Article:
Now you understand the practice you have and have determined the practice you want. The next step is to bridge the gap. Let’s take a fictitious example: Jim Jones is a partner in a small law firm. He is totally in charge of developing his own law practice. Jim has evaluated his practice by looking at the cases he has handled over the past year. The breakdown of Jim’s current practice looks like this:
- Family Law 60%
- Business Transactional 20%
- Probate & Estate Planning 10%
- Plaintiffs Personal Injury 10%
- Here is what Jim wants his practice to be:
- Family Law 25% (with no child custody cases)
- Business Transactional 20%
- Probate & Estate Planning 20%
- Personal Injury (Plaintiffs & Defense) 25%
- Social Security Disability (a new area) 10%
Jim needs a written marketing plan. If it’s not written down, it isn’t a plan. Let’s examine the areas one at a time as each is a separate profit center and will likely require a different approaches.
Family Law. Jim wants to eliminate handling child custody cases. He also wants to reduce the total amount of time he invests in this area by 35%. Since he is going from more to less, eliminating custody cases will help. Jim can also raise his fees and limit the types of family law cases he accepts in order to achieve the reduction.
Business Transactional. No change is in order. Jim only needs to maintain his current marketing effort to keep the percentage the same. I have worked with a number of clients who were unaware of the amount of business they had in a particular practice area. This resulted in wasted marketing effort. For example, one client was focused on increasing the amount of truck accident defense work. He had joined organizations and written papers in an effort to increase his business. Through this exercise we learned that he already had more of this type of work than the percentage he wanted.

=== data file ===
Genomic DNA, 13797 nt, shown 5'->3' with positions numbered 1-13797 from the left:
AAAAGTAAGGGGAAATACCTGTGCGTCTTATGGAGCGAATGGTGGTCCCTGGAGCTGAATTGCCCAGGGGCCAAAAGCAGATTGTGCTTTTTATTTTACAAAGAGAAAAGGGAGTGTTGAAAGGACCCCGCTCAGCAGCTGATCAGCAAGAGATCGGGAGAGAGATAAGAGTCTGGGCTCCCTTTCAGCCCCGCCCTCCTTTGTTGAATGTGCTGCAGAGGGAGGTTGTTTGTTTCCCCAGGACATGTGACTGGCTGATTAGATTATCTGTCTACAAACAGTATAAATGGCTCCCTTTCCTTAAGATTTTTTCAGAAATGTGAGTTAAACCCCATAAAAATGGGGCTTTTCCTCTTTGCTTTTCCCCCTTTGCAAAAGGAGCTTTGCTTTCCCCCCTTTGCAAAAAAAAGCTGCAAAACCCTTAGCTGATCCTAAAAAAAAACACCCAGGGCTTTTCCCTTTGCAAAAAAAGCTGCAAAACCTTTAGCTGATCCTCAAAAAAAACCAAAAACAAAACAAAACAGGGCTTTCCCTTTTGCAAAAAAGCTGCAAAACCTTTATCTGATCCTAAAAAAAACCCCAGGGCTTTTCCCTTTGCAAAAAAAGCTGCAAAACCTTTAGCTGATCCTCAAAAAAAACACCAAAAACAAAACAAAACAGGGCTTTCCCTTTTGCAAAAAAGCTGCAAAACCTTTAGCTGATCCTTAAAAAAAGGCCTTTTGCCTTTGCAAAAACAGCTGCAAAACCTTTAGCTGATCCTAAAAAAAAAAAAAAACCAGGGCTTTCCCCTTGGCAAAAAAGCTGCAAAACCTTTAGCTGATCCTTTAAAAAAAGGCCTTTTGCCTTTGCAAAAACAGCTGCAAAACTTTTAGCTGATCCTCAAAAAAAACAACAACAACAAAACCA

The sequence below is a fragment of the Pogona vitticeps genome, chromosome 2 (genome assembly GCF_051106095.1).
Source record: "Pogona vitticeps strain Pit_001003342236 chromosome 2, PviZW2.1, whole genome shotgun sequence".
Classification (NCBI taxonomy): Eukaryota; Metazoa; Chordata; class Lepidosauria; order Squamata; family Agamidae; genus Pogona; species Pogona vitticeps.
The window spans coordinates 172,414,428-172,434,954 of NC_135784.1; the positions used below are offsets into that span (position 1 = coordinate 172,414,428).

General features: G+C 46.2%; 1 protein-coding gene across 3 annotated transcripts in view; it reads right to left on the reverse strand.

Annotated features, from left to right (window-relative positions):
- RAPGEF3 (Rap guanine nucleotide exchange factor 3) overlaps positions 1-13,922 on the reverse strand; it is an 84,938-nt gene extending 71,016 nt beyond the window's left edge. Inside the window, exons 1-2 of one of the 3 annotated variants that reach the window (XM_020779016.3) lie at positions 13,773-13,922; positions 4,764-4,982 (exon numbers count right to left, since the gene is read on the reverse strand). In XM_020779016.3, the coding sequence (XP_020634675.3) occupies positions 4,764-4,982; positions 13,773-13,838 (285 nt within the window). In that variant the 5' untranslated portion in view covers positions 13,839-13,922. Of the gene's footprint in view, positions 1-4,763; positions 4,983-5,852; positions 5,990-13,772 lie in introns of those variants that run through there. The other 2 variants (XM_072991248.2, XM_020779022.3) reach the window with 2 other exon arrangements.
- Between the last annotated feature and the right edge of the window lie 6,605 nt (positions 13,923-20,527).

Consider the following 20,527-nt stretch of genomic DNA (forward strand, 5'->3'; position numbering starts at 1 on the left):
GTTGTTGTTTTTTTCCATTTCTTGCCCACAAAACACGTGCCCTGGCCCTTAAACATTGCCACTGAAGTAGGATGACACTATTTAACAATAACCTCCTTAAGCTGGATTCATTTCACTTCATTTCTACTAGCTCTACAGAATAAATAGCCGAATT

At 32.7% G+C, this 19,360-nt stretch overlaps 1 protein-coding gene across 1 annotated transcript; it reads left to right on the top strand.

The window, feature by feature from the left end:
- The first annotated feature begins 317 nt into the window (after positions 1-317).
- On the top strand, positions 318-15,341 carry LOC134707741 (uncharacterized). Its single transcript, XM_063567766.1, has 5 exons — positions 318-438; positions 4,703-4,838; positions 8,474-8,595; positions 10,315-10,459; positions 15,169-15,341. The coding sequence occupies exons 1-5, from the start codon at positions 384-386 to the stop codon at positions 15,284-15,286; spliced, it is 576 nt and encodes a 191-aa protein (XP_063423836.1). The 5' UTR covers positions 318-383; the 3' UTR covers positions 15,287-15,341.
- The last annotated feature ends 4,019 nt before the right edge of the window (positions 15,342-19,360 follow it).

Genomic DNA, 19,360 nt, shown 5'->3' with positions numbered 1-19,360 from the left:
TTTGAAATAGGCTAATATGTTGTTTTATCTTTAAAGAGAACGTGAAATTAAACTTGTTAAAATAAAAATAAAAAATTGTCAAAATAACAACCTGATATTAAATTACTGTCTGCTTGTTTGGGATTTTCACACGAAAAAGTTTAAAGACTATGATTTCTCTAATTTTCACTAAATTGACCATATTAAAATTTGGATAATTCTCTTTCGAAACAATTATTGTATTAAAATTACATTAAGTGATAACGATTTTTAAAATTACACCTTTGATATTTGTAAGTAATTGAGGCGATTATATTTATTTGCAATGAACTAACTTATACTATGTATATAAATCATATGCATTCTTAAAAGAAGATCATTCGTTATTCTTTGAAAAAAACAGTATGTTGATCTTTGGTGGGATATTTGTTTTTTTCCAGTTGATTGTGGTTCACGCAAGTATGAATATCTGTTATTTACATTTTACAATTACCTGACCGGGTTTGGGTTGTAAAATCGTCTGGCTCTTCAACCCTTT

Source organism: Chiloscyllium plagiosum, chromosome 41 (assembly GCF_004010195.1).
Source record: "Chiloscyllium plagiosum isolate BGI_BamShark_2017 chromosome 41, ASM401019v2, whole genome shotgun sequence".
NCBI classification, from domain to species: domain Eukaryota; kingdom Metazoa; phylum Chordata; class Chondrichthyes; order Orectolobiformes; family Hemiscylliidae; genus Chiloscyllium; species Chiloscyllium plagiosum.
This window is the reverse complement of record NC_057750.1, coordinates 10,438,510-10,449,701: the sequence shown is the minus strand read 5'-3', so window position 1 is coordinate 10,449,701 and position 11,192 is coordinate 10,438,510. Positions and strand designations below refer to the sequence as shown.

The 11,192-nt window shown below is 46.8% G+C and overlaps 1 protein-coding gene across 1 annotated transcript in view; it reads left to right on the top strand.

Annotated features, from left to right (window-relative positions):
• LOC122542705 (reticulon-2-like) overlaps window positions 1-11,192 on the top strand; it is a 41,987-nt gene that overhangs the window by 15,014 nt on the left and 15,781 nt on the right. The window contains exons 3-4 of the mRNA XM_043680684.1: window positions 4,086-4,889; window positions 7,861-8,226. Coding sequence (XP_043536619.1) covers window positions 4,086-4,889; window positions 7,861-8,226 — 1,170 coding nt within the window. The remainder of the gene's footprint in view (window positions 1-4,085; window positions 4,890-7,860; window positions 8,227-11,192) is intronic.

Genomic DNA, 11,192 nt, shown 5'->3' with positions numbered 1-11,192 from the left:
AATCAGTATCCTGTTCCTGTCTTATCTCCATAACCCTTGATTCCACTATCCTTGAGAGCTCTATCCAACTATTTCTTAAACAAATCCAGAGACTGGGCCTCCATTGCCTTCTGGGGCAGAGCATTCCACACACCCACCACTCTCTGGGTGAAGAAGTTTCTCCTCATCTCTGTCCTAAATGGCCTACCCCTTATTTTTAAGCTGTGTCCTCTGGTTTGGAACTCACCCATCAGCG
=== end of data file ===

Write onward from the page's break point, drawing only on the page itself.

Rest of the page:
Probate and Estate Planning. Jim wants to increase this practice area from 10% to 25%. In his written marketing plan, he needs a strategy to increase this business by150%. Jim needs to determine how many new cases this represents. If we assume that the number is 15, Jim needs to set a goal of getting 15 new cases by a date certain, say 90 days. With a goal that is specific and a time frame to work within, Jim can develop a strategy to achieve his goal. The marketing tools to employ will often vary from practice area to practice area. For this area he may consider conducting an estate planning seminar, networking with other attorneys for referrals or investigating court appointments.
Personal Injury. Jim wants to increase his PI business from 10% to 25% of his practice and he will add defense work. Again, he needs to set a specific goal, develop a written plan and follow it. Assume his goal is 5 new plaintiffs PI cases and 10 defense cases. Different strategies will be used. The plaintiffs PI marketing plan might include advertising and networking with doctors. The defense work marketing plan could include joining insurance industry organizations and networking with insurance adjusters.
Social Security Disability. As this is an entirely new practice area, Jim needs to formulate a strategy to develop business. There are similarities to plaintiff’s PI cases and some of the same marketing methods could be used. Seeking referrals from other attorneys would also be a good option. In addition, Jim needs to educate his past and present clients about his new practice area. Again, a written plan is in order. Since he is starting with no cases to work on, Jim needs to commit a set amount of time to develop this practice area. For example, Jim might commit to spending 5 hours of his week exclusively marketing for SSD cases.
Upgrading your law practice consists of understanding the practice you have, determining the practice you want and taking the actions necessary to bridge the gap. It’s not rocket science but it does require analysis, visioning, investigation and strategic planning. Creating a written marketing plan and following it consistently will make it happen. Have a great law practice!
Daniel Roberts is the founder of Coaching for Lawyers. He coaches attorneys to achieve greater career success.